• Codifies the process by which former and incumbent Presidents conduct reviews for executive privilege prior to public release of records by NARA (which had formerly been governed by Executive order 13489).
  • Establishes procedures for Congress, courts, and subsequent Administrations to obtain “special access” to records from NARA that remain closed to the public, following a privilege review period by the former and incumbent Presidents; the procedures governing such special access requests continue to be governed by the relevant provisions of E.O. 13489.
  • Establishes preservation requirements for official business conducted using non-official electronic messaging accounts:  any individual creating Presidential records must not use non-official electronic messaging accounts unless that individual copies an official account as the message is created or forwards a complete copy of the record to an official messaging account.  (A similar provision in the Federal Records Act applies to federal agencies.)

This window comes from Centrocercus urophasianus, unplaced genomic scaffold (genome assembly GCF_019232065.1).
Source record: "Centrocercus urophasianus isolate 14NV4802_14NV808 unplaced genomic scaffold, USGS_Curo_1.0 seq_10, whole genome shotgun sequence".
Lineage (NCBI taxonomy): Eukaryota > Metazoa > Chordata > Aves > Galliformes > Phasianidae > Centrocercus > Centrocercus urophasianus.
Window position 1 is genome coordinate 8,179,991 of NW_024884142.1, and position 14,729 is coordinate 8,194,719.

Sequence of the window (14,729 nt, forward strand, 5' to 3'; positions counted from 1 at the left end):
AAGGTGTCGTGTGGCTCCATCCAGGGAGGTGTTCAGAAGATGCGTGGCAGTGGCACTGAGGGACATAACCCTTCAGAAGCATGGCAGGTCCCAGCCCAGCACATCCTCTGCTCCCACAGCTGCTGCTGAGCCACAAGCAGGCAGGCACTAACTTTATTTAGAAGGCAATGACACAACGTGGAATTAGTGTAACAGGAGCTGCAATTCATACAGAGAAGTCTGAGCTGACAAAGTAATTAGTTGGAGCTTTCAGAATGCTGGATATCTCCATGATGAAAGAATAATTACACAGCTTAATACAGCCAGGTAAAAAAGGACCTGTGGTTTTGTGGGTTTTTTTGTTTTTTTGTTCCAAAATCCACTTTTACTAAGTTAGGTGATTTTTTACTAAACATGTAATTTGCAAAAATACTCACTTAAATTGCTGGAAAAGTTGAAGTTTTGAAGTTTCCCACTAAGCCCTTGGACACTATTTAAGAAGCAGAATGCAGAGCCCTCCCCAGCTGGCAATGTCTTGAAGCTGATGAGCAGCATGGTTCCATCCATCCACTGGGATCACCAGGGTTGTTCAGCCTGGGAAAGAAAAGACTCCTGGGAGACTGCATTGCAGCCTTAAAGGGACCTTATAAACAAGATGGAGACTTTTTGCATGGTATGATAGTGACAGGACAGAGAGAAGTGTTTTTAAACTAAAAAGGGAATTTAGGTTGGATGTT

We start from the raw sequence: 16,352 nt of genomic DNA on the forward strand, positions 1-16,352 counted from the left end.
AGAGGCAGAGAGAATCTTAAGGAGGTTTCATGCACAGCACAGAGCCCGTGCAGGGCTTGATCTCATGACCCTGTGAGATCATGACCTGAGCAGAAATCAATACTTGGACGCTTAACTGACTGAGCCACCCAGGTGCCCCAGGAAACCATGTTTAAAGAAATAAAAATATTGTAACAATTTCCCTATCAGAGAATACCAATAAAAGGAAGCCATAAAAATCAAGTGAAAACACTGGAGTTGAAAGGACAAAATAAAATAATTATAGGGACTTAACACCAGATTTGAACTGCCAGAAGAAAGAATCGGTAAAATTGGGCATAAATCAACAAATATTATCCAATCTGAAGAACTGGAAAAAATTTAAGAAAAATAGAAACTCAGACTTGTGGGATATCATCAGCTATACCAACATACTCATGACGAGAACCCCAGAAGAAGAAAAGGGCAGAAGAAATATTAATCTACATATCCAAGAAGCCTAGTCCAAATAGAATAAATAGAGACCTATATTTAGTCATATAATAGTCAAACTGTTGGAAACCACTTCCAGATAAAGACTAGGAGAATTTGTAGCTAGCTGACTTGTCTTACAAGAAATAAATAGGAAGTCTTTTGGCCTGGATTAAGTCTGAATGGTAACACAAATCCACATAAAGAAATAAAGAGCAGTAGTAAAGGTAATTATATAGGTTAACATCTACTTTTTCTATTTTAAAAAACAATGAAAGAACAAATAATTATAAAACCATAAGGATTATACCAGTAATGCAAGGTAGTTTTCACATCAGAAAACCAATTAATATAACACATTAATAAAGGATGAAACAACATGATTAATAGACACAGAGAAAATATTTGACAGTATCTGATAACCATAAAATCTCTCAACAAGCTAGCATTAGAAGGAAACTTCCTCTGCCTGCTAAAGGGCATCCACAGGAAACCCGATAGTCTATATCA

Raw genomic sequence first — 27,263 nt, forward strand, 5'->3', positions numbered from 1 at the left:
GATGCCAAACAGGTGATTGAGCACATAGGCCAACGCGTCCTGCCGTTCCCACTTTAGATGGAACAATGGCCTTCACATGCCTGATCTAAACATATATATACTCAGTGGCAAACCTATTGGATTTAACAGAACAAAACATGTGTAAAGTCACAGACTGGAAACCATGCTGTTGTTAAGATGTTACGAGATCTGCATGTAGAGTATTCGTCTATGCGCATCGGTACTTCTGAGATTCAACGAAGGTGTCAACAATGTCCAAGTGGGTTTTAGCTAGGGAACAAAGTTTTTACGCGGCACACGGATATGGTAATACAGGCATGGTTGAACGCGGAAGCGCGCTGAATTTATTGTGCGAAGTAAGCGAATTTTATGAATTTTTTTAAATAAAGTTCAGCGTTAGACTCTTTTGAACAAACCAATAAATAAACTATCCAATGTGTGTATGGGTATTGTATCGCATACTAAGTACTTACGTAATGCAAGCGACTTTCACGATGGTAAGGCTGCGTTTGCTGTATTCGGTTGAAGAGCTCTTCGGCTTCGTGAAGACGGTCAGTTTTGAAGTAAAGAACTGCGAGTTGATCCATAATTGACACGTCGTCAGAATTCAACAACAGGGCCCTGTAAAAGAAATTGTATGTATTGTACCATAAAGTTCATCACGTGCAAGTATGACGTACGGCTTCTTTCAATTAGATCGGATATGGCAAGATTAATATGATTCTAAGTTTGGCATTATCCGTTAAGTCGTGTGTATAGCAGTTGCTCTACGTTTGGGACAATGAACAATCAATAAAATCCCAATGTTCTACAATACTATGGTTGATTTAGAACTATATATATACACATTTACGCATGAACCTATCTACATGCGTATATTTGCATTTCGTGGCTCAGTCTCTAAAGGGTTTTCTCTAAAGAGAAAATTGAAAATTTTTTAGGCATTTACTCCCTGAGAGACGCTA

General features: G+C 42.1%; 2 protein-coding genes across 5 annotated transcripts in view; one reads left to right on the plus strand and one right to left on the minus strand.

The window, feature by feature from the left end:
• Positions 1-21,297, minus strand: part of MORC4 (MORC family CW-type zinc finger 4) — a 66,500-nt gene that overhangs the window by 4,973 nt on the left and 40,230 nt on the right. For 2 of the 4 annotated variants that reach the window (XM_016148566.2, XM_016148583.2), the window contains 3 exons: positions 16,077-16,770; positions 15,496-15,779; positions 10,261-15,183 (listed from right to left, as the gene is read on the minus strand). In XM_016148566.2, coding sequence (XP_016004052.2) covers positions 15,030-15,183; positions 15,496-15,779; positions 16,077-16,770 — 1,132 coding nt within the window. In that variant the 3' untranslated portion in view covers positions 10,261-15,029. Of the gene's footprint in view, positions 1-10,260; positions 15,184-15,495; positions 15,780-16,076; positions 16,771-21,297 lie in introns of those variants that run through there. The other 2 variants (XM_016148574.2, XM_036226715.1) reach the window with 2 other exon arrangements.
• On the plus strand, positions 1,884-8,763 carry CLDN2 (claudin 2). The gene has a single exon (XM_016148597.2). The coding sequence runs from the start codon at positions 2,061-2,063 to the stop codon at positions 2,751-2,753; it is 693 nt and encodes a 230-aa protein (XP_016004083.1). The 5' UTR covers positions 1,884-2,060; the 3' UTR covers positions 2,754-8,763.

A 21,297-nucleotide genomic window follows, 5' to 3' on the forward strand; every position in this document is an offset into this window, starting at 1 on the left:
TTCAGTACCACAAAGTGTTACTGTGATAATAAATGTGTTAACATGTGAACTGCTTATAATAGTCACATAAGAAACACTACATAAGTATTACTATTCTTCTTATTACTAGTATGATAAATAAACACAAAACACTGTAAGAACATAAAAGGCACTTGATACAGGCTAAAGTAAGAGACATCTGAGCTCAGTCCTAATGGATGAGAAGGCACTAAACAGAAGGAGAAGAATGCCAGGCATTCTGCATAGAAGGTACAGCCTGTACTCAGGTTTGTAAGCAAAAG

• Prevents an individual who has been convicted of a crime related to the review, retention, removal, or destruction of records from being given access to any original records.
  • Places the responsibility for the custody, management and transfer of incumbent Presidential records with the President. The National Archives provides records management guidance and assistance with transferring records based on its institutional knowledge and expertise to the incumbent administration. The National Archives has no authority to enforce records management within the White House.

The Presidential Historical Records Preservation Act of 2008 authorizes the Archivist of the United States, with the recommendation of the National Historical Publications and Records Commission, to make grants to eligible entities on a competitive basis to promote the historical preservation of, and public access to, historical records and documents relating to any President who does not have a presidential archival depository currently managed and maintained by the federal government pursuant to the Presidential Libraries Act of 1955.